3 Ways to Kill It at Your Next Public Speaking Gig: What I Learned from Chris Dessi at Merit Direct’s 2013 Co-Op

Chris Dessi

Chris Dessi Presenting at the 2013 Merit Direct Co-Op

Sure, I’ve seen our CEO, Chris Dessi speak at large-scale events and conferences, like yesterday’s Merit Direct  2013 Co-Op. But no matter how many times I’ve seen him speak, Chris hooks me every time with his presentation style – I always leave so engaged and inspired! In my effort to be a better presenter and speaker, I took notes on how Chris crushes his presentations always leaving his audience wide-eyed and wanting more

1. Slideshows “crutches”, not legs…

Your slideshow is there to support you – not the other way around. Spend less time reading off slides and more time focusing, engaging and creating context around your slides…Think about it: if your slideshow failed, would you still be able to fill up the hour talking about the subject matter you planned to present?

2. In with the pictures, out with the text…

Photos are your friends…The ‘create text box button’? Not so much. Audiences who look at text-heavy slides either spend their time reading them (and not paying attention to the speaker) or furiously trying to copy that text down before the presenter moves forward (and not paying attention to the speaker). See the pattern? Command and keep attention by strategically choosing images that quickly communicate your point. Text distracts, images enlighten.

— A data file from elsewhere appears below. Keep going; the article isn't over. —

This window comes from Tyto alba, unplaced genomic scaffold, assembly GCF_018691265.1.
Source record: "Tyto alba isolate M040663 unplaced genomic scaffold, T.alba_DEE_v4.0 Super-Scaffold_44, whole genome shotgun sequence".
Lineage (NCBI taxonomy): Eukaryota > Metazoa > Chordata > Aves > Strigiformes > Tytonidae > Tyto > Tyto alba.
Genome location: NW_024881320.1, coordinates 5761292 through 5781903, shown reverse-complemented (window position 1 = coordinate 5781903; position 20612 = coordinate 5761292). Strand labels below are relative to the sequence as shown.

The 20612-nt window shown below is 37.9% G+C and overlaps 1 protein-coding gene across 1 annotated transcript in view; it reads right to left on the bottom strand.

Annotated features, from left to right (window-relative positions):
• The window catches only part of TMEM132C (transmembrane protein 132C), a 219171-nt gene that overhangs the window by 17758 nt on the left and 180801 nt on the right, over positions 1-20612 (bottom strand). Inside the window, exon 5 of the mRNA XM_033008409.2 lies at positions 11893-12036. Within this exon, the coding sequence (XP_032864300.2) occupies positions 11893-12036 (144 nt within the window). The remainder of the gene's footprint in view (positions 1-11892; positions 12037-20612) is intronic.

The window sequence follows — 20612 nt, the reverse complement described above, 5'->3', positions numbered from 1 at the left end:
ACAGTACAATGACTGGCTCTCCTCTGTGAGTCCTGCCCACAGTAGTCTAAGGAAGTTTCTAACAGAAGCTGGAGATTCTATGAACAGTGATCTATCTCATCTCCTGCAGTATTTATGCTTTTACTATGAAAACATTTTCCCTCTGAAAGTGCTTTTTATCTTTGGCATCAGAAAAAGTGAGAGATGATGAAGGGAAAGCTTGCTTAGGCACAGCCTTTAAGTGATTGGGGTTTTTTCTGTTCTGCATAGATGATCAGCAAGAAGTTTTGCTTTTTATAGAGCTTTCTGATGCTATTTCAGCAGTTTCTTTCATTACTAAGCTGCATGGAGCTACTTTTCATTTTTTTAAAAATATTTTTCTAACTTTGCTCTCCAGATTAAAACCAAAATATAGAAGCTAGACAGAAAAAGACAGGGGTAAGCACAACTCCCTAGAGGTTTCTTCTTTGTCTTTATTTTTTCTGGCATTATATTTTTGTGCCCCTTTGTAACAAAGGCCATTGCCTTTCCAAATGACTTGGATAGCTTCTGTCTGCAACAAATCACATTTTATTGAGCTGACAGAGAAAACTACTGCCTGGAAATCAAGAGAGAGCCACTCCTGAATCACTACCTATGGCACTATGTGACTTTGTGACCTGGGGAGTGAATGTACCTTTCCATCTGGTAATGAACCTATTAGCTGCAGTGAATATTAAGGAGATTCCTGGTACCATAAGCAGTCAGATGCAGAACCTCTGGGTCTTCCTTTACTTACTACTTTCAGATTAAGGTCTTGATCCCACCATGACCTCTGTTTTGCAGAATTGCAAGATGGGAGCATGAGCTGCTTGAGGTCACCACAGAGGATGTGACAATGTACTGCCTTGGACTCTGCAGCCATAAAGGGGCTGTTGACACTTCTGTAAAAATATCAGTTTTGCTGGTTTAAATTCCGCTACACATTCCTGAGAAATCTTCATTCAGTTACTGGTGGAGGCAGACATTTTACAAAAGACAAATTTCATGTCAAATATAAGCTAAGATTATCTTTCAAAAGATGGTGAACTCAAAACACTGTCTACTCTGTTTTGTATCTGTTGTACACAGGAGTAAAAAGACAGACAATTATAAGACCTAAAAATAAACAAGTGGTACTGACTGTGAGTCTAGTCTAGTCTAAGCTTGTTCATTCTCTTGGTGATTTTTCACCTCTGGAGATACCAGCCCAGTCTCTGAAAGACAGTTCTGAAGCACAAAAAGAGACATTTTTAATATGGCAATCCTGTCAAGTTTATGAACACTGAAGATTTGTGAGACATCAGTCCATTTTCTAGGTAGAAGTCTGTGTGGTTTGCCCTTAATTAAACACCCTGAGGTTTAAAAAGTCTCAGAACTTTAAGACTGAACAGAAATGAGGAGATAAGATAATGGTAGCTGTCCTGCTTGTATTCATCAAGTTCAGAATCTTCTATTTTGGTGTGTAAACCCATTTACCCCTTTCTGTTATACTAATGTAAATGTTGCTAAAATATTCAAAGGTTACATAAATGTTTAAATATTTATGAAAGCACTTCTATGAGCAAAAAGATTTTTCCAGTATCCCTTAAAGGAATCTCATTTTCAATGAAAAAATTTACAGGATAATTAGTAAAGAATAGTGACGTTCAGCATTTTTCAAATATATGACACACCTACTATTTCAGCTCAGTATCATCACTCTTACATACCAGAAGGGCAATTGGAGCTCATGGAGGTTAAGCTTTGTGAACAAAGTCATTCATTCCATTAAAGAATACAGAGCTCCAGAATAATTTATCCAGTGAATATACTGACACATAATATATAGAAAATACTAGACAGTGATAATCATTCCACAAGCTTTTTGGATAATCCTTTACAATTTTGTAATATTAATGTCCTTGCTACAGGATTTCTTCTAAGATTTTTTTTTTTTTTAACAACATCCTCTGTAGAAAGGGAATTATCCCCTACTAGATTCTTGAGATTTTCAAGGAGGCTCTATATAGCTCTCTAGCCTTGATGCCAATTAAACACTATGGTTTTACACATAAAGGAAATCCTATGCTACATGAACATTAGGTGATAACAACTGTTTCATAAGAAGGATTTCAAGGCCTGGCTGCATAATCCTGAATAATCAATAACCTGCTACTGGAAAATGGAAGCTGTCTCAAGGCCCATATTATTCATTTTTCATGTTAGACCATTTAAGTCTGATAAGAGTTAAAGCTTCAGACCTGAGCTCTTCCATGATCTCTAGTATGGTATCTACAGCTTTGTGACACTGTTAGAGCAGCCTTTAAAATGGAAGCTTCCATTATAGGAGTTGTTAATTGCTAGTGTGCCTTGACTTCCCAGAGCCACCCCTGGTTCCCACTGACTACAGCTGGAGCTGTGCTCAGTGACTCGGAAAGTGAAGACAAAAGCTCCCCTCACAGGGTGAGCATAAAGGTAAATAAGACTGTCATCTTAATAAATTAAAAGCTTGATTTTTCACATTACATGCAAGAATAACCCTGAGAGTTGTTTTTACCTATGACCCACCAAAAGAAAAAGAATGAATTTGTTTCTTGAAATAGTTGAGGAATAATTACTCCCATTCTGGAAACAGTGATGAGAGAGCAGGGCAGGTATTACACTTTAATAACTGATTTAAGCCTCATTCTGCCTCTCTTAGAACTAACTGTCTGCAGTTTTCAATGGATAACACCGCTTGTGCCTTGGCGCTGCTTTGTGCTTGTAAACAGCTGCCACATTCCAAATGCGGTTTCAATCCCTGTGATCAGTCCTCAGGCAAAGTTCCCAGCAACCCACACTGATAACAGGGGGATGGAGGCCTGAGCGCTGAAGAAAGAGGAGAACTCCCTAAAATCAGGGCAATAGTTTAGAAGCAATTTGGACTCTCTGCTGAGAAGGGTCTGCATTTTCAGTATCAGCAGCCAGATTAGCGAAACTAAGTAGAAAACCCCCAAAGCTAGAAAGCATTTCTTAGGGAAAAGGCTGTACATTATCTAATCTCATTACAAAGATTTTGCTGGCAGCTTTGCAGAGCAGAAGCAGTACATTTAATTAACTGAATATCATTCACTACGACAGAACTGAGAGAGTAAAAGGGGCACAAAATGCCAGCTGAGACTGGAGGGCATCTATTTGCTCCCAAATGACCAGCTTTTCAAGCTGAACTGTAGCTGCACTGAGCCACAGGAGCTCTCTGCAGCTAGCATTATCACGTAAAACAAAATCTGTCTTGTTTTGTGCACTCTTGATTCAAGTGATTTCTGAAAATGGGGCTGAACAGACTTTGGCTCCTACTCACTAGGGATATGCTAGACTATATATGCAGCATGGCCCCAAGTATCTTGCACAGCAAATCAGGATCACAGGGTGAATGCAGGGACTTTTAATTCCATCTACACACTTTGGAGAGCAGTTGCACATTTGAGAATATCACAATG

3. Provide your audience with relevant takeaways…

Social Media Marketing 101: Provide value, right? If we’re doing it in social, why are we not providing this in presentations? Your audience won’t get value if you wax poetic and theorize about your subject matter. Chris provides techniques that users can implement immediately. For instance: When’s the best time to post on Facebook? At Silverback, we mostly adhere to the “Coffee and Cocktails” schedule: post when users are browsing through their newsfeed in the morning over coffee and/or again when they’re out having cocktails with friends. Giving people real, live items helps them to feel more in control, makes you and your presentation more valuable and demonstrates your expertise.

What surefire ways have you discovered to keep your audience engaged while speaking?

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